It is safe to say that there is an impending crisis in teacher numbers; it is likely to get worse. Recruitment targets have either been missed or just about hit depending upon whose version of events you believe. But more worryingly 30% of teachers are leaving within the first five years. The government’s response is to say that there are more teachers than ever in schools; this may be true but it is a little bit like saying that I have more carpet than ever in my new house but neglecting to mention that I have built several extra rooms. The key issue is whether we have enough teachers for the students in front of us. This 3 part series will look at what is going wrong and what we can do about it.
Part 2 – workload
At the time of writing #staffroomelephant it was suggested that the average working week for teachers was 59 hours and 56 hours per week for primary and secondary teachers respectively. The most recent survey suggests a slight reduction to 53 hours overall in secondary but as the graphic below suggests a significant proportion are working well in excess of sensible hours.
My most popular blog post of last year with well over a thousand views, as well as a key theme of my book, is the idea that #50isplenty. Key message – if you can limit each working week to 50 hours, you will give yourself the best chance of long term survival in the classroom. The key issue with workload is that it is cumulative. We may be able to manage the odd crazy week but if we do it week in week out it is this that drains us as teachers and leads to burnout.
In writing about workload over the last couple of years it is clear that there are no magic wands but there are 3 causes or types of workload
1. Workload that you can control: We can reduce our stress by getting more organised. Having a year planner with all your schools key dates on one document and fitting your marking around it is essential assuming your school allows you a little flexibility. Invest some time in thinking about time saving marking strategies; My blog on feedback contains some useful links and ideas. We also need to stop the perfectionism. It is hard for some of us but part of our responsibility in dealing with workload is to accept that it can’t all be done and to make peace with that. Some teachers find that quite difficult and although I have no hard evidence, I think perfectionists are more likely to leave.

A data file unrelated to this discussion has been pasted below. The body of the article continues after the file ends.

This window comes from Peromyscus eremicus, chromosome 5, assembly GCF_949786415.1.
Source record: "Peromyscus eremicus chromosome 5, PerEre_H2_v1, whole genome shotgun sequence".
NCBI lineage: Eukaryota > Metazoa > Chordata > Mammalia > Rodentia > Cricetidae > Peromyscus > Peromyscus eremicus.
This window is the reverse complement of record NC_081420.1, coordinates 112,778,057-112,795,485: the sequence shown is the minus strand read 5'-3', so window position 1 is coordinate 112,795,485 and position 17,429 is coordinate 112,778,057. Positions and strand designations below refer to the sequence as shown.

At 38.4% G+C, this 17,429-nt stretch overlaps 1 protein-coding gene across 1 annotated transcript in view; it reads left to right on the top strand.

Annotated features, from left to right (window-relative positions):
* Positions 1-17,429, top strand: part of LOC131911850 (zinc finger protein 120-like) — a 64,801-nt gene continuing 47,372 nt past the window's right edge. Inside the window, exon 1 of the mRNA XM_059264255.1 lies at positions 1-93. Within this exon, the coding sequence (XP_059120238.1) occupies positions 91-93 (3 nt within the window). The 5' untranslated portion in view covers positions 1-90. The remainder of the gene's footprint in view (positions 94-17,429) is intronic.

2. Workload that your school controls: just as you make the weather in your classrooms so too your school and your leadership team affects how much you can control your workload. Here overbearing policies on feedback, over rigorous monitoring of lesson plans etc. under the misapprehension of what ofsted may or may not want have all contributed to excessive workload. If schools want to ensure they have enough teachers, this is an area where bravery is needed in cutting things that take time but add no value.
3. What only the government controls: even with good time management strategies and with the most enlightened senior management team, the workload in teaching is still considerable. There are two things that only the government can do. Firstly, stop constantly changing things. This year I have taught a new Linear A level. The increase in work for this has been significant. Some colleagues will have had new A levels, a new GCSE and changes in Key Stage 3 assessment all within 12-18 months linear. Please leave us alone now for a few years so we can see how these changes bed in! Secondly although we know we are responsible for outcomes, the level of accountability experienced is crippling. League table places and sudden decline in results often lead to heads being removed; in some schools middle leaders and heads of department have also been made to fall on their swords after a difficult year. We need to find a way of cutting people a little slack.
Workload is the killer in terms of teacher retention but there are things that we can do to help ourselves at least to an extent. The final part will look at some of the possible solutions to the crisis in teacher numbers that we may need to implement if the numbers continue as they are.